I’ve seen impatience. I’ve seen incompetence. I’ve seen boredom. And, yes, I’ve seen arbitrators who have fallen asleep. But a couple of weeks ago, in a FINRA securities arbitration, I witnessed something unlike I had ever seen.
I was supposed to be in an arbitration last week, but over a month ago the Claimants asked for a postponement of the hearing, among other things. The issue was argued with a Response from us and a Reply to the Response. It was fully fleshed out in the moving papers. A telephonic conference was set for 3 weeks ago. All the arbitrators and lawyers were on the telephone conference. It was confirmed that everyone was on the call. The Chairperson made his introduction and preliminary remarks. He turned the focus to Claimants’ counsel, who started to present her argument. Then, it happened.
The industry arbitrator, with whom I am not familiar, interrupted the lawyer. He directly addressed the Chairperson. He told the Chairperson that he was opposed to any adjournment. And, he added, it was time for the Claimants to “shit or get off the pot.” You could sense that everyone on the call was caught off-guard. I felt like I was reliving a Janet Jackson Super Bowl performance, saying to myself “Did that just happen?” The Chairperson took control and advised the industry panelist that the parties were going to make their presentation and then there would be deliberation. Wrong.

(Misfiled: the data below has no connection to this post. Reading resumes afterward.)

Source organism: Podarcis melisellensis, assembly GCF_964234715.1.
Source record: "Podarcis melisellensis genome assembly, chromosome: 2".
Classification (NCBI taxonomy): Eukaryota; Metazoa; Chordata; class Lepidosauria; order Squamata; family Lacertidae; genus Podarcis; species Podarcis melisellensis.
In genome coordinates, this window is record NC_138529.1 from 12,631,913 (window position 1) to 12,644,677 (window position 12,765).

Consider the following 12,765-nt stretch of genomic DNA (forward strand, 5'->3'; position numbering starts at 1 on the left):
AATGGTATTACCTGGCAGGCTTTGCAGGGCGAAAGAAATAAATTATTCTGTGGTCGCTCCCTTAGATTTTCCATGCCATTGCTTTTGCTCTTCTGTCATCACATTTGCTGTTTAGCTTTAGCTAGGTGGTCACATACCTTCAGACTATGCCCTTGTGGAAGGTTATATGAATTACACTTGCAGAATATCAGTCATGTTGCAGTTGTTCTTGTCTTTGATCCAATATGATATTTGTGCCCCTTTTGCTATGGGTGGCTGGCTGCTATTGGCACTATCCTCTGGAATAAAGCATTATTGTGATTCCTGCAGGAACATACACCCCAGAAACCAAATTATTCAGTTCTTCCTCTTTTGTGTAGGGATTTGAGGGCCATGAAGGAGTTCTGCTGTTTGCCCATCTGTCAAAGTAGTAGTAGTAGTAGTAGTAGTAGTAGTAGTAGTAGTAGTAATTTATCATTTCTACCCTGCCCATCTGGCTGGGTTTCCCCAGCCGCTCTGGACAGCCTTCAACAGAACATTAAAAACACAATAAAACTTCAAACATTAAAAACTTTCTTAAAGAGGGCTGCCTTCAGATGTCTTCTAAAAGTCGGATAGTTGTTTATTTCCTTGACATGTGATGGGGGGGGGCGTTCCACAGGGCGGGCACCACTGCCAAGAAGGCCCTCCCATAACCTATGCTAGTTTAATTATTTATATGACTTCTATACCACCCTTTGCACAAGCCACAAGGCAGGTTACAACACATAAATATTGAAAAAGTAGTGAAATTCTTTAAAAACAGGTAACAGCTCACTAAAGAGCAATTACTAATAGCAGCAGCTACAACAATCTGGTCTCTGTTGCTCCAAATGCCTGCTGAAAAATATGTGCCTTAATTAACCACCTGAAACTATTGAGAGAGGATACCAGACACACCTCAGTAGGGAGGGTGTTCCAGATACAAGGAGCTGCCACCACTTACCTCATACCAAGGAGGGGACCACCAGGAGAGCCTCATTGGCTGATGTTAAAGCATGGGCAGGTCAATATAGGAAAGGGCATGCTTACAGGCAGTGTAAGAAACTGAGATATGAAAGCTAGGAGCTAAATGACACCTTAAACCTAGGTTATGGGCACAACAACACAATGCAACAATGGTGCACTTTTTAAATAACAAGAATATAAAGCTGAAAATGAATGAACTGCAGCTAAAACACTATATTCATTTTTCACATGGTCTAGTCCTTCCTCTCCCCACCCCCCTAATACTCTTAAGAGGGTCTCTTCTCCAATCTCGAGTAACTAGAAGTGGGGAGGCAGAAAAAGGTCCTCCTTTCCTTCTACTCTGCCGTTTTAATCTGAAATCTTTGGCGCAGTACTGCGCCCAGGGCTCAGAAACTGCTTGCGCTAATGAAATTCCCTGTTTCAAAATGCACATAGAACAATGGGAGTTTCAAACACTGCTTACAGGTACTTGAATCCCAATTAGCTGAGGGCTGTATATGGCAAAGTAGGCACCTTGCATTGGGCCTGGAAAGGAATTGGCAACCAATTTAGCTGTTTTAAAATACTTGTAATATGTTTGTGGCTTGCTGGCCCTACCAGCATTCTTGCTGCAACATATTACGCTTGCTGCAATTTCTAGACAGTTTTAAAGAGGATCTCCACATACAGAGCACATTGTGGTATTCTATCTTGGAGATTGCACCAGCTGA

By the end of the day, Claimants’ counsel had filed a motion to recuse the arbitrator. The following day, we were asked by FINRA to respond quickly, which we did. And we said that the arbitrator was merely saying what everyone was thinking — it’s time to try this case. He could have chosen better language, perhaps, but everyone certainly got the message. The Claimants claimed that he had prejudged their position. My response to that? So what. It’s an adjournment request. There was a Motion, a Response and a Reply. What more was going to be said that had not already been written? Nothing.
The arbitrator was presented with the motion and our response early in the afternoon of the day after the hearing. He declined to recuse himself. Within a couple of hours, the Director of FINRA Arbitration had removed the arbitrator pursuant to FINRA Rule 12407. In order to do this, the Director must find “that the arbitrator is biased, lacks impartiality, or has a direct or indirect interest in the outcome of the arbitration.” Apparently, coming to a conclusion based on the written submissions of competent counsel, then voicing one’s opinion using colorful language, makes one based or lacking in impartiality. So what, then, is the purpose of the written submissions if not to sway the opinion of the arbitrators? Are arbitrators required to ignore the arguments and not find anything persuasive, regardless of how obvious the issue is? Frankly, the Director’s decision wreaked of political correctness but not the facts. And those who know me, know that I don’t play the PC card.
So we have a new arbitrator and the Claimants got their postponement. We’ll see how this plays out.
That’s the view of one lawyer in Jupiter, Palm Beach County, Florida. I’m Marc Dobin.